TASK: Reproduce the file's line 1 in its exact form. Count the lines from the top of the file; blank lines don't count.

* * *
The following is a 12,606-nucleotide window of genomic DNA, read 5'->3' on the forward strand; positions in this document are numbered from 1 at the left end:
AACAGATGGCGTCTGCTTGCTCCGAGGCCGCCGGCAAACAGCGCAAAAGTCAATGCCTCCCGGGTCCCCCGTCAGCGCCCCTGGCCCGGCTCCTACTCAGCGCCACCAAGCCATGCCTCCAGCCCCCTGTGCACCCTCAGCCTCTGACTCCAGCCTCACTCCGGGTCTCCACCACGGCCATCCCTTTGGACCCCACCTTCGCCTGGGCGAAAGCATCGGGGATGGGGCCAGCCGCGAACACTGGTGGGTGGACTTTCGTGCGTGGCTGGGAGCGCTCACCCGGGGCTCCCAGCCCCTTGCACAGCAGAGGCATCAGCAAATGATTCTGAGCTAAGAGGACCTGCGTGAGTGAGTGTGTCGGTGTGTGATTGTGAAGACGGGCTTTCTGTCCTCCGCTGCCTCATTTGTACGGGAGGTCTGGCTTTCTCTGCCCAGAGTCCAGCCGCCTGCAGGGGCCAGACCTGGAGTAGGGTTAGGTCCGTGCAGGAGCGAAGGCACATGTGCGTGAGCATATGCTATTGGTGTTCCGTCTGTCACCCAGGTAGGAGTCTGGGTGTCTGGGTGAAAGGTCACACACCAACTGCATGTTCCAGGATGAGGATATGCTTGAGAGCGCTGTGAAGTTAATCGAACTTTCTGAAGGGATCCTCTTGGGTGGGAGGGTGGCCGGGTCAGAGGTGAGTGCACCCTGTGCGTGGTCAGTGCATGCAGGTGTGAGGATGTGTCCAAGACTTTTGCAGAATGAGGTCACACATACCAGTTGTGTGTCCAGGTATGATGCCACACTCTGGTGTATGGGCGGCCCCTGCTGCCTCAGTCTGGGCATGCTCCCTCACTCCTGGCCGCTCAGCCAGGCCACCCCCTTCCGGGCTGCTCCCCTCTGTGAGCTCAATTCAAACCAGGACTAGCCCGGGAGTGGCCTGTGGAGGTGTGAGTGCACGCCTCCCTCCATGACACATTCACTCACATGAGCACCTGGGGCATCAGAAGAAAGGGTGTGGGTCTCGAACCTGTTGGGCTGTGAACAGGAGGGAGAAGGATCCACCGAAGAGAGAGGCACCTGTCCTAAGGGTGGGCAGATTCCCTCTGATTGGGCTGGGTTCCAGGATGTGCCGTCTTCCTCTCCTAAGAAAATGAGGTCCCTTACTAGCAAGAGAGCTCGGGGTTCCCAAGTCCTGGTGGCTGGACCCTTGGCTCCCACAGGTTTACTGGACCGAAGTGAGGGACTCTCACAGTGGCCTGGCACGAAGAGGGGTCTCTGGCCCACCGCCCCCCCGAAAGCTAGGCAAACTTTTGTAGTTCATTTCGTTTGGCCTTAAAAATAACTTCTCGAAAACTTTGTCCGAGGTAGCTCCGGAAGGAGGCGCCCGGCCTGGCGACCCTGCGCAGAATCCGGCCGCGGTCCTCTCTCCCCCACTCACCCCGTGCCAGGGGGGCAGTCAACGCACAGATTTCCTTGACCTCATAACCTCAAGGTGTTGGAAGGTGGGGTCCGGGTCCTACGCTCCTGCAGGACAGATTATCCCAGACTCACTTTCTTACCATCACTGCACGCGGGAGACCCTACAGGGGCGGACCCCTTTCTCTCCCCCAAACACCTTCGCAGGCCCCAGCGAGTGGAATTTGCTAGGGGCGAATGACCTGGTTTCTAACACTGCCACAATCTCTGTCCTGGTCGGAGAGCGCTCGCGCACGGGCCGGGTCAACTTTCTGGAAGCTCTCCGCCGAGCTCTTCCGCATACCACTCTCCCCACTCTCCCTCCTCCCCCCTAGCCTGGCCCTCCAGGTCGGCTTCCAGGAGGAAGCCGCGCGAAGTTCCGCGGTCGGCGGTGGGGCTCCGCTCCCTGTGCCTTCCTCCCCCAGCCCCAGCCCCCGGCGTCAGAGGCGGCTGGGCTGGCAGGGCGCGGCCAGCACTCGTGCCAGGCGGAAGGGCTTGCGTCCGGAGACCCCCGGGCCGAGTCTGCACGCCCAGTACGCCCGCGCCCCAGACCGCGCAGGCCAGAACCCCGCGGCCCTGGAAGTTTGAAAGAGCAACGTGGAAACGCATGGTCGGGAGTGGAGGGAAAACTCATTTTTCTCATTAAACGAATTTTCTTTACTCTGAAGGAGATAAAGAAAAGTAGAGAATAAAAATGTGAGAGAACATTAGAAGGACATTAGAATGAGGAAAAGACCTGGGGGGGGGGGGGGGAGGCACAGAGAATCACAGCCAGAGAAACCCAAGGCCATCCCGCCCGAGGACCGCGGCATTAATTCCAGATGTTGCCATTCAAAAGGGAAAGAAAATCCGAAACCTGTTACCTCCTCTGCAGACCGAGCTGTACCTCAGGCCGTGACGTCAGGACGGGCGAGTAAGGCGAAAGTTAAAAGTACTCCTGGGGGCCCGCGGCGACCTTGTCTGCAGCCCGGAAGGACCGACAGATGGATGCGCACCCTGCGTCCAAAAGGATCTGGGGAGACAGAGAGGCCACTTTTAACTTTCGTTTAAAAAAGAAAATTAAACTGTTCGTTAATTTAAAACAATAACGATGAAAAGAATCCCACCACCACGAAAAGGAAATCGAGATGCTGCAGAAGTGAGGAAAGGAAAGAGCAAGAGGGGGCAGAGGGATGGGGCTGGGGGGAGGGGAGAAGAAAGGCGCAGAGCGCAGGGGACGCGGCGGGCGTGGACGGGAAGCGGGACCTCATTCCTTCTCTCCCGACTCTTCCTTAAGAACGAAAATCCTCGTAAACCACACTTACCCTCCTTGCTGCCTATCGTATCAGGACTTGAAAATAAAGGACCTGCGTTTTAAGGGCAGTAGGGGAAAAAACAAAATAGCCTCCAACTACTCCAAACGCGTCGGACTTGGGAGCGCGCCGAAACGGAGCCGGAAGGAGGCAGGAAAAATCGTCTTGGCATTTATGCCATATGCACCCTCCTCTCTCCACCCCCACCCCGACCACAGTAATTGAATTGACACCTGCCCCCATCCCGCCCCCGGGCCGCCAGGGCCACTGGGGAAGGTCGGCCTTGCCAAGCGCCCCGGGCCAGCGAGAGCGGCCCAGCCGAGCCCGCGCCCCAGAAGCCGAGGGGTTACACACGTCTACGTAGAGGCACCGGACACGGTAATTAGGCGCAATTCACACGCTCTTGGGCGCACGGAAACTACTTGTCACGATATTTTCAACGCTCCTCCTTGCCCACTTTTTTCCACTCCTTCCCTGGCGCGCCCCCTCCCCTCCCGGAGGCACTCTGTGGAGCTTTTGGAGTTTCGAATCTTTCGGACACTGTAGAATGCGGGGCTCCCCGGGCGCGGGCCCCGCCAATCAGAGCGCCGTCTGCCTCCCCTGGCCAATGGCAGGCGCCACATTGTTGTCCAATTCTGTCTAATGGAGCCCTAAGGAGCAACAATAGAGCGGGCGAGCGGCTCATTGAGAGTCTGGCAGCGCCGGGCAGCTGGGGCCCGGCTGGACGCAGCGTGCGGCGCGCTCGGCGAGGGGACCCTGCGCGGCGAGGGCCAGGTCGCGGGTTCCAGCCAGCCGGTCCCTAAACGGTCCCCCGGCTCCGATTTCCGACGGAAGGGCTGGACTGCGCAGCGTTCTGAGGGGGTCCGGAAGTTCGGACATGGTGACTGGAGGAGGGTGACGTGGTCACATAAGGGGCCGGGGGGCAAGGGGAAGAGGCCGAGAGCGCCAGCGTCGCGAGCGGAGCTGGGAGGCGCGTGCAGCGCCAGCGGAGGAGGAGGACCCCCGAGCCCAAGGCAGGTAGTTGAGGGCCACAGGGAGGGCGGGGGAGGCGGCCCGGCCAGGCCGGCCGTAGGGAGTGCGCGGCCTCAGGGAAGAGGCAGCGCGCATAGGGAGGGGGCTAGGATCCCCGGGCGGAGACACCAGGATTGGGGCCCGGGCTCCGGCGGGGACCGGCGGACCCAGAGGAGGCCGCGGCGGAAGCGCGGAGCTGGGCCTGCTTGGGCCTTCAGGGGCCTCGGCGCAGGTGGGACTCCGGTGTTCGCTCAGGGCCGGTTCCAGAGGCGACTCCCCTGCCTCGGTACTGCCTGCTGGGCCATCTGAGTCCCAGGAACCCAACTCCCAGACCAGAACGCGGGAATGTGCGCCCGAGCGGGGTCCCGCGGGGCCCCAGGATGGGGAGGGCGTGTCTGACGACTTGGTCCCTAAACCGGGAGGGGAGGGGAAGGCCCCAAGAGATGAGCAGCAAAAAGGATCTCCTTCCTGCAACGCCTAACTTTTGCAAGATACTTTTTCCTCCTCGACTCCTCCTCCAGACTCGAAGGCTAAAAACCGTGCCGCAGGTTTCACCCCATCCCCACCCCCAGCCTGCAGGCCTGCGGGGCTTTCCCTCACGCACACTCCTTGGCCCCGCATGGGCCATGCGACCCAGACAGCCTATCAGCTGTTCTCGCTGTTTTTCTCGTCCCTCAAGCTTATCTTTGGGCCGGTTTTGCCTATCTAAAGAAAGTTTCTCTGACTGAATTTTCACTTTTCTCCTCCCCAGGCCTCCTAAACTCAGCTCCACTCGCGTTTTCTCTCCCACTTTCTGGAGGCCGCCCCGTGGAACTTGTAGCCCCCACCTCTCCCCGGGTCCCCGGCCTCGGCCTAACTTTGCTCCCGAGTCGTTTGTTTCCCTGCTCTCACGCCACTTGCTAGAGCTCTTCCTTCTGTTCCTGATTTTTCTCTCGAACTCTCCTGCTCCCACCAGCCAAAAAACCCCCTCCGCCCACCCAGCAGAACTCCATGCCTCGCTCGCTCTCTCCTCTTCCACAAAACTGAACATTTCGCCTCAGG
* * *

The following is a 12,606-nucleotide window of genomic DNA, read 5'->3' on the forward strand; positions in this document are numbered from 1 at the left end: